An epidemic of compassion
Not long before sunset last Saturday evening, a group sat in a small circle on the porch of Christ Kingdom Harvest Church, in the New Georgia Signboard community of Monrovia. We were listening to local leaders speak about how their community dealt with Ebola, and why they have been free of the disease for over two months.
Pastor John Ghartay, a soft spoken man with a slender build but a broad smile, told us how every Sunday, he and community leader Walker Dennis gathered the parish together to talk about Ebola. People voiced their fear and scepticism, questioned whether Ebola was real, and expressed their suspicion of the Emergency Treatment Units (ETUs) where people go never to return. The pastor and other leaders would listen, reassure, and gently convince their flock that the virus was not a conspiracy but a life-threatening disease. They used the materials and instructions provided by Unicef, taught people to come forward if they fell sick, not to touch patients or dead bodies, and persuaded the sick to go for treatment.
“When someone got symptoms, we chartered a taxi to take them to the ETU,” the pastor said. “Someone walked with them to the taxi — never touching — and took them to treatment. Someone from the community stayed near the ETU. When they could not visit in person, we passed notes through the nurses to let them know someone was with them,” he said. Mr Dennis chimed in, “We told them to keep faith. Not to give up, to believe that they will get through it.”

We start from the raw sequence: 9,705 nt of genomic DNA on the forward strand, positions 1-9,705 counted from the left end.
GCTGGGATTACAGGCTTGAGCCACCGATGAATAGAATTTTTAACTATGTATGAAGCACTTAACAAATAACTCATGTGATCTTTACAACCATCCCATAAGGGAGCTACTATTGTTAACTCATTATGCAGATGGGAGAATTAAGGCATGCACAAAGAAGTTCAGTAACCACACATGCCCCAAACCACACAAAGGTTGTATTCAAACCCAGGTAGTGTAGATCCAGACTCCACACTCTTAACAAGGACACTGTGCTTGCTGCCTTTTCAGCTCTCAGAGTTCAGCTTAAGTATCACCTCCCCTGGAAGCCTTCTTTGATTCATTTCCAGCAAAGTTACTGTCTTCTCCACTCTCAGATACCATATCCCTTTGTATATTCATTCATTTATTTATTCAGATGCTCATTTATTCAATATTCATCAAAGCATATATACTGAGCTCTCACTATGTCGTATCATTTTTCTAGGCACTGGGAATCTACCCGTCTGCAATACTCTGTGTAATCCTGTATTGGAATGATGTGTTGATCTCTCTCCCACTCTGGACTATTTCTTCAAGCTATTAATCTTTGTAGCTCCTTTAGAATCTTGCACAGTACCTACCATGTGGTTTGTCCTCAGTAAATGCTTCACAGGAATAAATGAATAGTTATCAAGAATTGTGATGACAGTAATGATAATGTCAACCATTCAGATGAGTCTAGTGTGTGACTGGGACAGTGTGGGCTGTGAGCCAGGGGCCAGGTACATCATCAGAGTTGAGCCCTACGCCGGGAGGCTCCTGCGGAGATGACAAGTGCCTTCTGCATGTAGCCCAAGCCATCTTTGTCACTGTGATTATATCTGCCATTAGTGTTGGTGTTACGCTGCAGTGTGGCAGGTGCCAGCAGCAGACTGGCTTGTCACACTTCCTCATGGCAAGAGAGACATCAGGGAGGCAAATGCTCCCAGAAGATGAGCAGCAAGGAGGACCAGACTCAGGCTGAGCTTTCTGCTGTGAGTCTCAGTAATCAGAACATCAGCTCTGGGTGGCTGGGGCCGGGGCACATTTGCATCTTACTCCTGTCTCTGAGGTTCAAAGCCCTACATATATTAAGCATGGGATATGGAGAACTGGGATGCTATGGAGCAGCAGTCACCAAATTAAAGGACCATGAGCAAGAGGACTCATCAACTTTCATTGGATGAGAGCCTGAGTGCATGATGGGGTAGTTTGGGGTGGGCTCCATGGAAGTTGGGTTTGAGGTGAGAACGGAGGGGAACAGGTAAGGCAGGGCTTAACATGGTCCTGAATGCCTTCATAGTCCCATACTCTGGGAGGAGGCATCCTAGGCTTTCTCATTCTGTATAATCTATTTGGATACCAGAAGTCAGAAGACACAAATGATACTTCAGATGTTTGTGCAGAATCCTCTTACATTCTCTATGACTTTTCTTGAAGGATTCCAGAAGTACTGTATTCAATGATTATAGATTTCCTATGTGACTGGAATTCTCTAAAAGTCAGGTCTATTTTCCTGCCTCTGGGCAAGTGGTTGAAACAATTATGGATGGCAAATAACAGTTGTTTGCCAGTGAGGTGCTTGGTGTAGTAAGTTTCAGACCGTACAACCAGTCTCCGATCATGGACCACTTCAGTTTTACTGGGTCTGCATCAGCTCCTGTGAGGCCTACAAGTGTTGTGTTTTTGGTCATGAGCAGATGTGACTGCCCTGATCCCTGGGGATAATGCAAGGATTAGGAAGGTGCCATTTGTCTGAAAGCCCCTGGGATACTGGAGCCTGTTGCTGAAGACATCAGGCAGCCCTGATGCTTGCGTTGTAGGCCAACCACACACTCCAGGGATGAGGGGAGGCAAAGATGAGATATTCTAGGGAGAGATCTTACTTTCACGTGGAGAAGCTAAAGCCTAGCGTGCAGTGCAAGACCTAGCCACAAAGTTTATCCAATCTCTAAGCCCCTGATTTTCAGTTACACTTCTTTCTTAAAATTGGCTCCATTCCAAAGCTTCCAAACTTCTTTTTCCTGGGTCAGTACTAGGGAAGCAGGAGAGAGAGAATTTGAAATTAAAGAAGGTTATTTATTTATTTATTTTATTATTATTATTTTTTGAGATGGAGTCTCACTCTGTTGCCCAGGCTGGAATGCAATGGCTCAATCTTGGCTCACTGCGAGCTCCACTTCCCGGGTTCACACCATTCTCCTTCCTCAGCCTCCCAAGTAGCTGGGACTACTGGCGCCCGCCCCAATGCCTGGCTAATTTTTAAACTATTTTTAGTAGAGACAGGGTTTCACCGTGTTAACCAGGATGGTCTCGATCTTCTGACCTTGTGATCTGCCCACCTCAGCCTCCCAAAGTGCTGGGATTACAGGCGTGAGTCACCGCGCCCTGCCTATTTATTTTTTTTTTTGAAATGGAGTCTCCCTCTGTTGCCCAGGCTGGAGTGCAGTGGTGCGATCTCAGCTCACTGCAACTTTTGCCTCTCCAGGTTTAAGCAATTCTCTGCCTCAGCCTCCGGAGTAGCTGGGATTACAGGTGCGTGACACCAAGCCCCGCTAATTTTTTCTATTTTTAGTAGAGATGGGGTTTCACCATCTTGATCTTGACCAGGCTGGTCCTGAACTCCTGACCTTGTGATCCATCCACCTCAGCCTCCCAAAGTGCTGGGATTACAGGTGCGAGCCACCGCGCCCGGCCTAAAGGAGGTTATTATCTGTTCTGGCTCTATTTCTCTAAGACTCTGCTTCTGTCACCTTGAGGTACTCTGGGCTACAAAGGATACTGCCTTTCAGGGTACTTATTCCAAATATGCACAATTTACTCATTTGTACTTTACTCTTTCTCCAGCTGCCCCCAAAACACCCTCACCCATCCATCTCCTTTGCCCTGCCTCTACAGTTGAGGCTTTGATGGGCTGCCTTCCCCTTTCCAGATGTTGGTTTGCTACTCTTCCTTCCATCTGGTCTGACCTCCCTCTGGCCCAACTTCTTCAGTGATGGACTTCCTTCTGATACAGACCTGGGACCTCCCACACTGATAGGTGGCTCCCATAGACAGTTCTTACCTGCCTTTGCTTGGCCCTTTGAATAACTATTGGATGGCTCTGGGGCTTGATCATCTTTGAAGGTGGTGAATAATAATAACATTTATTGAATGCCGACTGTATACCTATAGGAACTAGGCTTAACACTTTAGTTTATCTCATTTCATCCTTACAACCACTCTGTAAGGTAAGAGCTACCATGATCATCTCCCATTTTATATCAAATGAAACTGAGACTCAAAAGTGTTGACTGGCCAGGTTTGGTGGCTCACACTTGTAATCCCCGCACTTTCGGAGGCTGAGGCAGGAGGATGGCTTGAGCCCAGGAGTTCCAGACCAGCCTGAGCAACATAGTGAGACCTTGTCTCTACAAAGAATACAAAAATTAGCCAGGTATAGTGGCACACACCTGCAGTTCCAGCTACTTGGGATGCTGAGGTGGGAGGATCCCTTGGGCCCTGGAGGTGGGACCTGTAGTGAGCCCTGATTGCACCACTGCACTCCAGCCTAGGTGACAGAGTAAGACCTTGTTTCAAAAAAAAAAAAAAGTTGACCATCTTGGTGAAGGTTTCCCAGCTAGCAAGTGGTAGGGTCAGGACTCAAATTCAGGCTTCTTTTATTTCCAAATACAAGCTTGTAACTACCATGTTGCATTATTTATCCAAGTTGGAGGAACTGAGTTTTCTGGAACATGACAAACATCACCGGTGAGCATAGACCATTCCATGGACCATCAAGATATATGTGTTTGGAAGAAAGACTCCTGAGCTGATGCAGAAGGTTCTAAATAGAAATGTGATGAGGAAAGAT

We sat quietly, listening in admiration, moved by the courage and humanity on display in this tranquil village. Then someone asked what the community had learned, and the pastor’s wife Ophelia, quiet until now, spoke up. “Ebola was hard”, she said “What got us through was togetherness, patience, and faith. We looked after each other, and protected each other. And when some of the children survived,” she continued, “we brought them back and cared for them.”
We walked with them a few hundred yards to where the orphan survivors now live. The children range from 2 years-old to the eldest, Hawa, who at 21 years-old is now their adopted mother. The children smiled shyly at the strangers and seemed hesitant to touch, as if aware of the stigma that still follows survivors around. The Church has paid their rent for a year, and provides their food. We all walked back to the church, moved by the human toll of Ebola, but also at the epidemic of compassion in this community.
New Georgia Signboard is small, but it sets a big example of what it takes to beat Ebola. As the rockstar epidemiologist Hans Rosling, who is in Liberia helping the government, put it: “Ebola is both a biological and a social phenomenon.” In other words it is as much about behaviour as beds, as much about trust as treatment. Privately, many of the foreign epidemiological experts in Liberia admit it’s unlikely that the (belated) influx of beds, logistics, money and aid workers in October explains the decline in new cases around the country since then. More than anything else, it was communities, people, Liberians, who changed their behaviour and turned the tide.